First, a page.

Tuesday, October 26, 2010

Outing the writer in me

I have never blogged (about anything) before, but I have to say that I am finding the experience of creating this blog not only tremendously liberating, but also stimulating.  It is liberating in that I am describing events and giving voice to thoughts and emotions that, for the most part, I have never shared with anyone else, and  that have been repressed and a source of secret shame and self-loathing for most of my life. I have finally given myself permission to express these thoughts, to relive these emotions, to describe these experiences, and I find this process not only liberating, but also affirming.

It is also stimulating, in that I am writing about these things for the first time in my life.  I feel that to write something is to affirm and give form, shape and texture to a memory, a feeling, a thought, then hold these up to the light and analyze and perhaps even admire them.  This process stimulates the creative juices in me and makes me feel like I am getting in touch with an integral part of who I am – not just my gay identity, but also that part of me that is a writer.

Once upon a time, I wanted to be a writer.  I remember writing my first book – a mystery inspired by The Hardy Boys – when I was in third grade.  A couple of years later, I wrote a collection of short stories for a “gifted” class I was in.  (Thrown away years ago.)  But it was when I was in high school that I did most of my writing and seriously considered majoring in creative writing once I went off to college.  (How I wish I still had the journals that I kept when I was 14-15-16 years old!  They would have offered such a window of understanding into the youth I was.)

But this passion for writing died within me as I advanced in my teenage years.  Like other aspects of what I assume to be my true self, this interest in self-expression was too closely intertwined with that other aspect of my real self that I wanted desperately to deny and repress – my gay self.  In repressing my homosexuality, I feel I also repressed other parts of my true self that might have affirmed or risked exposure of my sexual identity.

I guess this is what I have tried to express in other posts:  This journey for me right now is not just about my SSA.  It is also – particularly because of the added trauma of child abuse – an effort to recover my lost self that I believe retreated deep inside me when I was a small child in order to protect itself from abuse, then was further repressed during what is often a great awakening in a boy’s life:  puberty and its aftermath. 

So now, I am outing the writer in me.  He may not be a very good writer, but he is a part of me – the authentic, real me, and I welcome his coming.  I am also finding, parenthetically, that as I have begun to seriously engage in releasing and giving voice to repressed memories and feelings, that other doors to the chambers of my memory are opening, and I am remembering more from my childhood.  This is tremendously comforting to me.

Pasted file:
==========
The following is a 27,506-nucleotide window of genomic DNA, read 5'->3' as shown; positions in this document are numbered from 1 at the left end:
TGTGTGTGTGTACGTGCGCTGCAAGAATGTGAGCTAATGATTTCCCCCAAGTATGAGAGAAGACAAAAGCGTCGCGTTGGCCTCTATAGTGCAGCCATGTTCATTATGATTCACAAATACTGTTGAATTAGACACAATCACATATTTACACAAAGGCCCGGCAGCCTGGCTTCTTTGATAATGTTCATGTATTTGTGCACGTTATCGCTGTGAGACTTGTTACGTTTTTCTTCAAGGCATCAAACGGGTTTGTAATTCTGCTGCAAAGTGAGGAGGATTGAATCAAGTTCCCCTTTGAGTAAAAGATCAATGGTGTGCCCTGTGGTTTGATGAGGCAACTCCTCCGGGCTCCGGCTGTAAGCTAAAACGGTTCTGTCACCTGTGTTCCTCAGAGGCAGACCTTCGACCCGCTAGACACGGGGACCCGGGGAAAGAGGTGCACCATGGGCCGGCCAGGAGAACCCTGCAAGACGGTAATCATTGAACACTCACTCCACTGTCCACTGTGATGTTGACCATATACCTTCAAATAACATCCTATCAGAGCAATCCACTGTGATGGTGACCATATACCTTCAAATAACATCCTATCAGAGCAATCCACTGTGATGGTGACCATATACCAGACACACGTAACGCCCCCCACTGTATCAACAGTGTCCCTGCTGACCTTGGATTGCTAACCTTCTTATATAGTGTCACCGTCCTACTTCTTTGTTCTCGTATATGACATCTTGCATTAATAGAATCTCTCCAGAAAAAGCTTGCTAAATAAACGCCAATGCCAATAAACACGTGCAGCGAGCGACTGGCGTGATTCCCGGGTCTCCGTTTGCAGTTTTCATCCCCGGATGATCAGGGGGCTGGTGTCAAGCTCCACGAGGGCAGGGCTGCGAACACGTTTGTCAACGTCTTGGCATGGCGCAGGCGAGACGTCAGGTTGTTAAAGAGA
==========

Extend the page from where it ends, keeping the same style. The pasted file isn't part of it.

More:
So stay tuned everybody.  There are a LOT more posts to come!

We are so accustomed to disguise ourselves to others that in the end,
we become disguised to ourselves.
-- Francois, duc de La Rochefoucauld, (1613-1680)


  1. I found exactly the same to be true when I began blogging 3 1/2 years ago. Continued best of luck, and joy, as you advance on your journey.

    happy night!

  2. Thanks! I appreciate the words and feeling of support!

  3. This is so much fun to read your posts and experience your passion of life coming to the surface after so many years of repression. What a great process!

    I remember the same feeling over 4-1/2 years ago when I started blogging and I feel that same excitement as I see it happening inside you. Keep 'er going!

  4. When I was at BYU I took a "Creative non-fiction" class. We had to do free writes every day. And eventually my mind starting turning back to when I was 17 and figured out I was gay. We had to share my final paper, and among other things it was about my experiences trying to date (and failing) and why I decided at the time to try to change, but recognizing that it wasn't really working.
    That was terrifying. I don't think my professor really knew what to do. I got a B (and in all honestly it wasn't the best written personal essay). I don't really know why I did it. I don't know why I didn't think more about it in the years after, but sort of shoved it away.
    And I know what you mean about being afraid to write and create because of your "secret." You After my class, I would try to write but fearing the demons that would come out if I did. The same thing has happened as I try to compose songs, if I do talk about it it's always been in vague general terms.
    It's sad how much repressing this part of myself has kept me from doing and being the things that I want and need to do and be. I think when I say it's liberating to come out (at least to yourself), this is what they mean.